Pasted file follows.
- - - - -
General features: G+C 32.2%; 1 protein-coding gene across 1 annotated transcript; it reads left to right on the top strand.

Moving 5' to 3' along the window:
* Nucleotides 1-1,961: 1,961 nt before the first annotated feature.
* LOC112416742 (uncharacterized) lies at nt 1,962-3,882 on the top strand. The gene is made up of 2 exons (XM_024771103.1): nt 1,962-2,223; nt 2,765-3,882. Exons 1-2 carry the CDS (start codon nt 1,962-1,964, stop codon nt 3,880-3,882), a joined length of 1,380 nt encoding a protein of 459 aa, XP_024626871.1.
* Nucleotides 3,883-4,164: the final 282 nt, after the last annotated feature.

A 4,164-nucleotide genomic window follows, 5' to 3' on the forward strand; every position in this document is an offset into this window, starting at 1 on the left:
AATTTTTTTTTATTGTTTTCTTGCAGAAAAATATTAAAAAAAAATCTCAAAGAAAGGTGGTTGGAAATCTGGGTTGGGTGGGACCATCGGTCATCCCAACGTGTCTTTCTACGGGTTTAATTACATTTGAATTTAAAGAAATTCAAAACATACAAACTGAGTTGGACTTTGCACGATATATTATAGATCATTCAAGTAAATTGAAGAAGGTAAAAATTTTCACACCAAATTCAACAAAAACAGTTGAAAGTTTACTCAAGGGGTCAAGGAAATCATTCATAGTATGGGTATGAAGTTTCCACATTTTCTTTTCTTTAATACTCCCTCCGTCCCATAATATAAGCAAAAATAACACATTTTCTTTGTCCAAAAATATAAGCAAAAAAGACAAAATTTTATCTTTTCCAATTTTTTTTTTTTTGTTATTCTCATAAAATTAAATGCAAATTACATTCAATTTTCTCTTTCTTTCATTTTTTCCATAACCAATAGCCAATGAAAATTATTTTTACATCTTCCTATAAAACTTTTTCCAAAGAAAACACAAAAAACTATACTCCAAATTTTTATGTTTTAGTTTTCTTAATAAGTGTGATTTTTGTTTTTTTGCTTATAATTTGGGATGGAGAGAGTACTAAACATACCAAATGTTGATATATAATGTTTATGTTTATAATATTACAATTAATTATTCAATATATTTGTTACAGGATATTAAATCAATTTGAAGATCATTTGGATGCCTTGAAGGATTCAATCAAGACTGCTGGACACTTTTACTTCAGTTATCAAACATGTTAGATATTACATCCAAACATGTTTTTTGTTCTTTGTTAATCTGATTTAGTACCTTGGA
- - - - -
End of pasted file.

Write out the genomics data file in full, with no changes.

General features: G+C 32.2%; 1 protein-coding gene across 1 annotated transcript; it reads left to right on the top strand.

Moving 5' to 3' along the window:
* Nucleotides 1-1,961: 1,961 nt before the first annotated feature.
* LOC112416742 (uncharacterized) lies at nt 1,962-3,882 on the top strand. The gene is made up of 2 exons (XM_024771103.1): nt 1,962-2,223; nt 2,765-3,882. Exons 1-2 carry the CDS (start codon nt 1,962-1,964, stop codon nt 3,880-3,882), a joined length of 1,380 nt encoding a protein of 459 aa, XP_024626871.1.
* Nucleotides 3,883-4,164: the final 282 nt, after the last annotated feature.

A 4,164-nucleotide genomic window follows, 5' to 3' on the forward strand; every position in this document is an offset into this window, starting at 1 on the left:
AATTTTTTTTTATTGTTTTCTTGCAGAAAAATATTAAAAAAAAATCTCAAAGAAAGGTGGTTGGAAATCTGGGTTGGGTGGGACCATCGGTCATCCCAACGTGTCTTTCTACGGGTTTAATTACATTTGAATTTAAAGAAATTCAAAACATACAAACTGAGTTGGACTTTGCACGATATATTATAGATCATTCAAGTAAATTGAAGAAGGTAAAAATTTTCACACCAAATTCAACAAAAACAGTTGAAAGTTTACTCAAGGGGTCAAGGAAATCATTCATAGTATGGGTATGAAGTTTCCACATTTTCTTTTCTTTAATACTCCCTCCGTCCCATAATATAAGCAAAAATAACACATTTTCTTTGTCCAAAAATATAAGCAAAAAAGACAAAATTTTATCTTTTCCAATTTTTTTTTTTTTGTTATTCTCATAAAATTAAATGCAAATTACATTCAATTTTCTCTTTCTTTCATTTTTTCCATAACCAATAGCCAATGAAAATTATTTTTACATCTTCCTATAAAACTTTTTCCAAAGAAAACACAAAAAACTATACTCCAAATTTTTATGTTTTAGTTTTCTTAATAAGTGTGATTTTTGTTTTTTTGCTTATAATTTGGGATGGAGAGAGTACTAAACATACCAAATGTTGATATATAATGTTTATGTTTATAATATTACAATTAATTATTCAATATATTTGTTACAGGATATTAAATCAATTTGAAGATCATTTGGATGCCTTGAAGGATTCAATCAAGACTGCTGGACACTTTTACTTCAGTTATCAAACATGTTAGATATTACATCCAAACATGTTTTTTGTTCTTTGTTAATCTGATTTAGTACCTTGGA